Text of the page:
Ebola Leaves Orphans Alone in Sierra Leone

AFP (Nov. 27, 2014) The Ebola epidemic sweeping Sierra Leone is having a profound effect on the country's children, many of whom have been left without any family members to support them. Duration: 01:02 Video provided by AFP
Powered by NewsLook.com
EU Pushes Google For Worldwide Right To Be Forgotten

EU Pushes Google For Worldwide Right To Be Forgotten

Newsy (Nov. 27, 2014) Privacy regulators recommend Google expand its requested removals to apply to all its web domains. Video provided by Newsy
Powered by NewsLook.com
Who Will Failed Nuclear Talks Hurt Most?

Who Will Failed Nuclear Talks Hurt Most?

Reuters - Business Video Online (Nov. 25, 2014) With no immediate prospect of sanctions relief for Iran, and no solid progress in negotiations with the West over the country's nuclear programme, Ciara Lee asks why talks have still not produced results and what a resolution would mean for both parties. Video provided by Reuters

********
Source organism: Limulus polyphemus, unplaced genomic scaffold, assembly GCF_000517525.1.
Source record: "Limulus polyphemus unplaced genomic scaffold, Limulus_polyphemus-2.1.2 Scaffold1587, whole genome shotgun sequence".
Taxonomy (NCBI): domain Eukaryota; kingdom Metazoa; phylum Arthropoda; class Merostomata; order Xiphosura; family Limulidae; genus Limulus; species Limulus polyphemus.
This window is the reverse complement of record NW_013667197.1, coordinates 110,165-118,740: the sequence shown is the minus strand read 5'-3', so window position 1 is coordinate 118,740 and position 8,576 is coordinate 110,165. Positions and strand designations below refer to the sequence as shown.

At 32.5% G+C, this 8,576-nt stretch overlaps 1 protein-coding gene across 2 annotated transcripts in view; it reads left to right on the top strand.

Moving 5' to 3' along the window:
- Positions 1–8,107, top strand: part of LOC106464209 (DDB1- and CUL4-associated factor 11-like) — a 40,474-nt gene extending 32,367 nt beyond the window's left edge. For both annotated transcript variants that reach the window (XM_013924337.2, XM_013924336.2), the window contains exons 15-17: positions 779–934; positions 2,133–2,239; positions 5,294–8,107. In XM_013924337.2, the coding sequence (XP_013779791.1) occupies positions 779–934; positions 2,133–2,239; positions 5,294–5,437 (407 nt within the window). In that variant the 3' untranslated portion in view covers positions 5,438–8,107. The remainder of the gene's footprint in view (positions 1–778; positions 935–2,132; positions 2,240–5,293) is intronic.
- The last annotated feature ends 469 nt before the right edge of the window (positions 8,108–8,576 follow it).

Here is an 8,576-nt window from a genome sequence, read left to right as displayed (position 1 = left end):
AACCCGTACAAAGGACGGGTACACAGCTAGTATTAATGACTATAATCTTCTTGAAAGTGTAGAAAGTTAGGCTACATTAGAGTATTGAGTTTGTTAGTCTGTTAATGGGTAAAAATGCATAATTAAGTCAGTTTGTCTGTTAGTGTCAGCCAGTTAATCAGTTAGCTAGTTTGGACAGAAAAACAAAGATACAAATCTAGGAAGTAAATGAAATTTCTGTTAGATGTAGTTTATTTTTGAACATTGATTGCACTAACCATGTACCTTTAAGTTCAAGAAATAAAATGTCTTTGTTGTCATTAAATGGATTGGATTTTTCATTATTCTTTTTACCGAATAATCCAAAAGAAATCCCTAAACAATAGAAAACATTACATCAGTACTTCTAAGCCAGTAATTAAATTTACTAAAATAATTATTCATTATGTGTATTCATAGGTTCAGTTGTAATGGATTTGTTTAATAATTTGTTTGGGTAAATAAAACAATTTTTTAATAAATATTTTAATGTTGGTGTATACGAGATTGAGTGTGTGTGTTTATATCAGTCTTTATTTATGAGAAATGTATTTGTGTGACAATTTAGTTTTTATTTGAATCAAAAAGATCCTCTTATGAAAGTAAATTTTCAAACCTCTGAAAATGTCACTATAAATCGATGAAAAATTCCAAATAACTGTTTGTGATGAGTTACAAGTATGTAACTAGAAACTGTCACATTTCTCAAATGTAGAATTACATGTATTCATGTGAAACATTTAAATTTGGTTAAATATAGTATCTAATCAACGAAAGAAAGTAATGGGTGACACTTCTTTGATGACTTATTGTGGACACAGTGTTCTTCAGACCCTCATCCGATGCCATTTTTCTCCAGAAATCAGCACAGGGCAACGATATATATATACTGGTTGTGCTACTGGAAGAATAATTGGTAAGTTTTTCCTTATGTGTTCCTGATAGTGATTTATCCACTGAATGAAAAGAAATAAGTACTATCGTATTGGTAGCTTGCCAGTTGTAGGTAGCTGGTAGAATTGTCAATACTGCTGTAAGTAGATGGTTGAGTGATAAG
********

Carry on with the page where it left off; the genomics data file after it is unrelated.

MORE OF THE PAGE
Powered by NewsLook.com

Search ScienceDaily

Number of stories in archives: 140,361

Find with keyword(s):
Enter a keyword or phrase to search ScienceDaily for related topics and research stories.

Save/Print:
Share:

Breaking News:

Strange & Offbeat Stories


Science & Society

Business & Industry

Education & Learning

In Other News

... from NewsDaily.com

Science News

Health News

Environment News

Technology News



Save/Print:
Share:

Free Subscriptions


Get the latest science news with ScienceDaily's free email newsletters, updated daily and weekly. Or view hourly updated newsfeeds in your RSS reader:

Get Social & Mobile


Keep up to date with the latest news from ScienceDaily via social networks and mobile apps:

Have Feedback?


Tell us what you think of ScienceDaily -- we welcome both positive and negative comments. Have any problems using the site? Questions?
Mobile: iPhone Android Web
Follow: Facebook Twitter Google+
Subscribe: RSS Feeds Email Newsletters
Latest Headlines Health & Medicine Mind & Brain Space & Time Matter & Energy Computers & Math Plants & Animals Earth & Climate Fossils & Ruins